20 May 2019
Keen to demonstrate that food, farming and wildlife can all be winners in the Fens a group of Cambridgeshire and Norfolk farmers have got together to share the ways they practice nature friendly farming with the public. They also seek to improve what they do, by learning from each other and the latest research.
Set up in 2018 the growing group now has 22 member farms and forms the ‘Ely Nature-Friendly Farming Zone. To join the zone, each farm must pledge at least 3% of their land to specific birds, bees and wildlife friendly farming practices such as sowing nectar and pollen strips and Winter wild birdseed plots. But it doesn’t stop there, most of the members have much more than 3%, with some nature-friendly farmers in the zone having more than 20% of their land managed specifically for wildlife. This includes things such as;
• digging new ponds, scrapes and reedbeds,
• planting hedges and beetle banks,
• leaving fallows, bare plots and overwintered stubbles for skylarks and lapwings,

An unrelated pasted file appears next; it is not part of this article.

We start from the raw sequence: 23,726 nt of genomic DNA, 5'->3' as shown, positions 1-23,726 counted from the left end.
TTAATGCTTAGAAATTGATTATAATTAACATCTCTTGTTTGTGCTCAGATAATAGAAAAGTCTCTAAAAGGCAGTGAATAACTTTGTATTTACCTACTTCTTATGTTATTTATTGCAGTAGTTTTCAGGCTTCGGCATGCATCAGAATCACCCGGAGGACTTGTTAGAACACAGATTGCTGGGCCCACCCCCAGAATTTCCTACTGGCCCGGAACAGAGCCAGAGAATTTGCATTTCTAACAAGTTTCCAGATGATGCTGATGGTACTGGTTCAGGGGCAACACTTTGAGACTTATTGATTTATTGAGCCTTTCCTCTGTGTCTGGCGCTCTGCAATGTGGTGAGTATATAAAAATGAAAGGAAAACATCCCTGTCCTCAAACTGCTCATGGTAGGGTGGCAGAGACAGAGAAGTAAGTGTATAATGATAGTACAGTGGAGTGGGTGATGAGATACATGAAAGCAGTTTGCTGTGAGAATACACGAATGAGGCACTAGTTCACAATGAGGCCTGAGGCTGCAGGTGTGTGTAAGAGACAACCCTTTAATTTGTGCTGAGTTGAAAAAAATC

• putting up birdboxes, and
• providing extra food in winter.
At the same time each farm is producing good quality, sustainable food such as potatoes, salad, vegetables, bread wheat and sugar beet which becomes bags of homegrown Silver Spoon sugar.
The combined efforts make for some impressive results with around 15,000 Hectares (or rugby pitches) currently within the Zone and this number is growing all the time.
In their first year the group has been highlighting the ways in which they help seven key species who thrive in the Fens - Water Voles, Barn Owls, Corn Buntings, Bewick’s Swan, Lapwings,Turtle Doves and Bees.
Commenting, Tom Clarke, a sugar beet grower based near Ely said: “What’s really helping make this work is the fact that we’re working, learning and spreading the word together. A lot of farmers are already protecting the environment individually, by doing this together we can have a much bigger impact and make a much bigger difference”.
Average lifespan: 9 years
Bewick’s Swans arrive in the UK from Siberia around October and leave again in March.
The smallest of the UK swans, they are relatively easy to identify as they have a very distinctive black and yellow pattern on their beaks.
On their visits they spend their days in East Anglia, the Severn Estuary and Lancashire feeding on left over sugar beet tops, which give them vital energy to build up their reserves for the 3,000 mile flight back to Siberia. They also feed on left over potatoes and grain. At night time they roost on open water.
The European Bewick’s are on the Red List of Endangered Species so providing these habitats for them is extremely important.